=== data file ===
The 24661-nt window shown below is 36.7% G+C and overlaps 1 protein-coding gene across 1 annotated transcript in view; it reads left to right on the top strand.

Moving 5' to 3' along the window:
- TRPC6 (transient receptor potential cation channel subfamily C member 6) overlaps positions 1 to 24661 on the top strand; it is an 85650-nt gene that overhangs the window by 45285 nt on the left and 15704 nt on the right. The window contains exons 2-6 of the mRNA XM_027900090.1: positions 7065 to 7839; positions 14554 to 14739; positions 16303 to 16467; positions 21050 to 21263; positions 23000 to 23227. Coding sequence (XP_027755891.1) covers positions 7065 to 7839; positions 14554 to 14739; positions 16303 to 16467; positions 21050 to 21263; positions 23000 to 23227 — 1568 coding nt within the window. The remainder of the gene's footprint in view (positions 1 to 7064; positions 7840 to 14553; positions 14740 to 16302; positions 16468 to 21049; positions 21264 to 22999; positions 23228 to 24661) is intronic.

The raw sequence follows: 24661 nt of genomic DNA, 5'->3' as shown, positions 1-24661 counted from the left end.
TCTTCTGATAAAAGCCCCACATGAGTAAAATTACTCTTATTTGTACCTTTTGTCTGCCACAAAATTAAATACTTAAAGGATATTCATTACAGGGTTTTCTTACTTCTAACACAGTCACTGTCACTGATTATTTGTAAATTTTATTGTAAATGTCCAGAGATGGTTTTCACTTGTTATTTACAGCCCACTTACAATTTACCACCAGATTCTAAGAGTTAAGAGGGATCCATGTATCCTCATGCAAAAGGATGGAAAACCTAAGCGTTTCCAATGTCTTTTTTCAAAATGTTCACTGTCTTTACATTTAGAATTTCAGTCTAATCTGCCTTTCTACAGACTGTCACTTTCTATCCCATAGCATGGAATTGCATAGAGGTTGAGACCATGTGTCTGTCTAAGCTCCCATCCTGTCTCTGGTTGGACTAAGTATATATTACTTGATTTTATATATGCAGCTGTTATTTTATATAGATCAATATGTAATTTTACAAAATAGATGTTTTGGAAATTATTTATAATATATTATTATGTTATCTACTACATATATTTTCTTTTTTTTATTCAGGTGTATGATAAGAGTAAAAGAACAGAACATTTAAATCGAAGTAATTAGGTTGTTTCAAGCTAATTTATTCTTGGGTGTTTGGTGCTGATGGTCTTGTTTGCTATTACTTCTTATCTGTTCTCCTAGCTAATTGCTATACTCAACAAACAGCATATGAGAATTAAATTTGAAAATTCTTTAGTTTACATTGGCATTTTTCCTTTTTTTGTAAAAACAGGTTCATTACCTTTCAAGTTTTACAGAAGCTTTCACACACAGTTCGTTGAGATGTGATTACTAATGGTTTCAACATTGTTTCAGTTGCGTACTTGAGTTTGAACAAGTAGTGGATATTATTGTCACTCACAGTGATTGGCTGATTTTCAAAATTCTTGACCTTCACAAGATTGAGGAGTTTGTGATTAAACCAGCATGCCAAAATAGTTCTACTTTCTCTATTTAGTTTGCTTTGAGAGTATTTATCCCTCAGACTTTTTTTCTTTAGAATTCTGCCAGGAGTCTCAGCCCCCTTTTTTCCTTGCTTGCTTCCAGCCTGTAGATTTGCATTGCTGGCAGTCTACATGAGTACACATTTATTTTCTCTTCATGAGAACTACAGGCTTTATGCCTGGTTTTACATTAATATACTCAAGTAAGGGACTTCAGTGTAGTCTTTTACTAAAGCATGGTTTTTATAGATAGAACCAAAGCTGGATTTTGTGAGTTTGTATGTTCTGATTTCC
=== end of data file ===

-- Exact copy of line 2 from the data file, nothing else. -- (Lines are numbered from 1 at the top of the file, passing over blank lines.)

Moving 5' to 3' along the window: